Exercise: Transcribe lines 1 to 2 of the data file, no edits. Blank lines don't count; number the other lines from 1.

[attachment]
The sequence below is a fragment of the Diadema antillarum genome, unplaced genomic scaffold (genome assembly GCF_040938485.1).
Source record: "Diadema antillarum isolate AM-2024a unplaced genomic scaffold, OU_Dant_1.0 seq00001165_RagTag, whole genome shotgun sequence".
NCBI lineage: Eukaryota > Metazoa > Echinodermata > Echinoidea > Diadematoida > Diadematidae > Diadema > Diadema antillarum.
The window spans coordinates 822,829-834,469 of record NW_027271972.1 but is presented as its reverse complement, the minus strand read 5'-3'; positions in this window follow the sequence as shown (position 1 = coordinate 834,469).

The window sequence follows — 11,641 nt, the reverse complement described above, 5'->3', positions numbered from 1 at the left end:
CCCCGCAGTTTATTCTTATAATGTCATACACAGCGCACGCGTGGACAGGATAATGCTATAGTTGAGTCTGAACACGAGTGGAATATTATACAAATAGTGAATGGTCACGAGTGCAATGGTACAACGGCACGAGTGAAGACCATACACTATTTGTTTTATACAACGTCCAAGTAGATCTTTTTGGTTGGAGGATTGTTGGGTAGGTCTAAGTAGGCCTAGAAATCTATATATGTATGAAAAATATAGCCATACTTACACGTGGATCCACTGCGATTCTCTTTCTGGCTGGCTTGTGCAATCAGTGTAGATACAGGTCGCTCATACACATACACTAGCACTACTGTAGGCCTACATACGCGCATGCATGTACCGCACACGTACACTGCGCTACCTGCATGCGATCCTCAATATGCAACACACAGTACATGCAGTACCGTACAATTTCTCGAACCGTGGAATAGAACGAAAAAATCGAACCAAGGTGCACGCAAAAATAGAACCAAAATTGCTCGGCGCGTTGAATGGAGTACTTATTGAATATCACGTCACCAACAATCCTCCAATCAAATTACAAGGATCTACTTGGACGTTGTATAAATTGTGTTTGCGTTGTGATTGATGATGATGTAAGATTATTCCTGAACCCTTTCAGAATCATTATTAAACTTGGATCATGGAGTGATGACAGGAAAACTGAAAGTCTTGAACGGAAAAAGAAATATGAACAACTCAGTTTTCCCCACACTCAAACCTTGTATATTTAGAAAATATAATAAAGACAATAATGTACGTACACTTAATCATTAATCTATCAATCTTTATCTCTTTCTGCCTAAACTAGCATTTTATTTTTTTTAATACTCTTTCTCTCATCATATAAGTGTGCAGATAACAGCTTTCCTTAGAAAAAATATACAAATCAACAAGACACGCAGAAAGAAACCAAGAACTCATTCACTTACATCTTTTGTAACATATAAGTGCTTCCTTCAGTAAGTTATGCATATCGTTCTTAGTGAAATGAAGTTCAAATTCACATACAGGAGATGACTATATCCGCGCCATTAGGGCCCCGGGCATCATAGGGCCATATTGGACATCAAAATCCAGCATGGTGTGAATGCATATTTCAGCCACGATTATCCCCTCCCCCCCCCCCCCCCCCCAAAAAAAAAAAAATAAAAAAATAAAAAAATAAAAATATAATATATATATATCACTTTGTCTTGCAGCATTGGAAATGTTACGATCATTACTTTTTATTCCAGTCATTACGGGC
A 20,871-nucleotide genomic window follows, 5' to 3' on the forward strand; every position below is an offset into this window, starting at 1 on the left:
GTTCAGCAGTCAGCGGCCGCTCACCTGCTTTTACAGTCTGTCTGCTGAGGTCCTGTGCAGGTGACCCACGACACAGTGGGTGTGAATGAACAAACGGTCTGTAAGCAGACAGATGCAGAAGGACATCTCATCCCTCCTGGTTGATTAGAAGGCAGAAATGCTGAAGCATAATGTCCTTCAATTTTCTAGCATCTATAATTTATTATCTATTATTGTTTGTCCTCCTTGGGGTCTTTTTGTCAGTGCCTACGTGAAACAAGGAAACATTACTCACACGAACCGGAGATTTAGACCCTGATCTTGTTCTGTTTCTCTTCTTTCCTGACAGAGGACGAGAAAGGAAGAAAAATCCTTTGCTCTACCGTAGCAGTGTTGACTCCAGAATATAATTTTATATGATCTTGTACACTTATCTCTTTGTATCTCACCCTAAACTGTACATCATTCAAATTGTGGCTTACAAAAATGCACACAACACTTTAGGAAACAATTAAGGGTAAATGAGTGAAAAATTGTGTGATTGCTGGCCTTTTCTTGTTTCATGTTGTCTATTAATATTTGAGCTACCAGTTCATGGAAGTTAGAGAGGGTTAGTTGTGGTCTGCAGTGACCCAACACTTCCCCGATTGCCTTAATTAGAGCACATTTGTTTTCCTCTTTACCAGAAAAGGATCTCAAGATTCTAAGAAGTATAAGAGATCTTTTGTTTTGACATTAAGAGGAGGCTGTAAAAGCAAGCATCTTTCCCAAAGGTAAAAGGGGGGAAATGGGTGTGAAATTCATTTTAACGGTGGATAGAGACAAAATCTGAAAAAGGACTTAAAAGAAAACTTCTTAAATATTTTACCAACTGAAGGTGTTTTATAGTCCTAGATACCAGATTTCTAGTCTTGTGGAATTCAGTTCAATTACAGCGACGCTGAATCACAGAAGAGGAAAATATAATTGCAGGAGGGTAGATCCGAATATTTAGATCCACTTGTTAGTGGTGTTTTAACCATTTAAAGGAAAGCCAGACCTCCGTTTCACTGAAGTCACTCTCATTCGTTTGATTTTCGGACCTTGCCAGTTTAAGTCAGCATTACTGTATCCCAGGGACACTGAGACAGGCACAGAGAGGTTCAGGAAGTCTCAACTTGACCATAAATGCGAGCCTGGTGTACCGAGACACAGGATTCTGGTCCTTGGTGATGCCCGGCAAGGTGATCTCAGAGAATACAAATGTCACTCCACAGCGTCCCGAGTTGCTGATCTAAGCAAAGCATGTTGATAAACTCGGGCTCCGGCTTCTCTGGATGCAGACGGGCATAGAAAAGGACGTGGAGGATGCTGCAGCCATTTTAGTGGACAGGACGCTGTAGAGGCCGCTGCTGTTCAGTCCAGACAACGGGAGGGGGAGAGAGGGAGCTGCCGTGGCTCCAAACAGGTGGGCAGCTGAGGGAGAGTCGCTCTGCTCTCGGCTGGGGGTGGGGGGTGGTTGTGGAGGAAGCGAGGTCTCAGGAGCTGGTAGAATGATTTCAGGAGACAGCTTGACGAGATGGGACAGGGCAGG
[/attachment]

The sequence below is a fragment of the Diadema antillarum genome, unplaced genomic scaffold (genome assembly GCF_040938485.1).
Source record: "Diadema antillarum isolate AM-2024a unplaced genomic scaffold, OU_Dant_1.0 seq00001165_RagTag, whole genome shotgun sequence".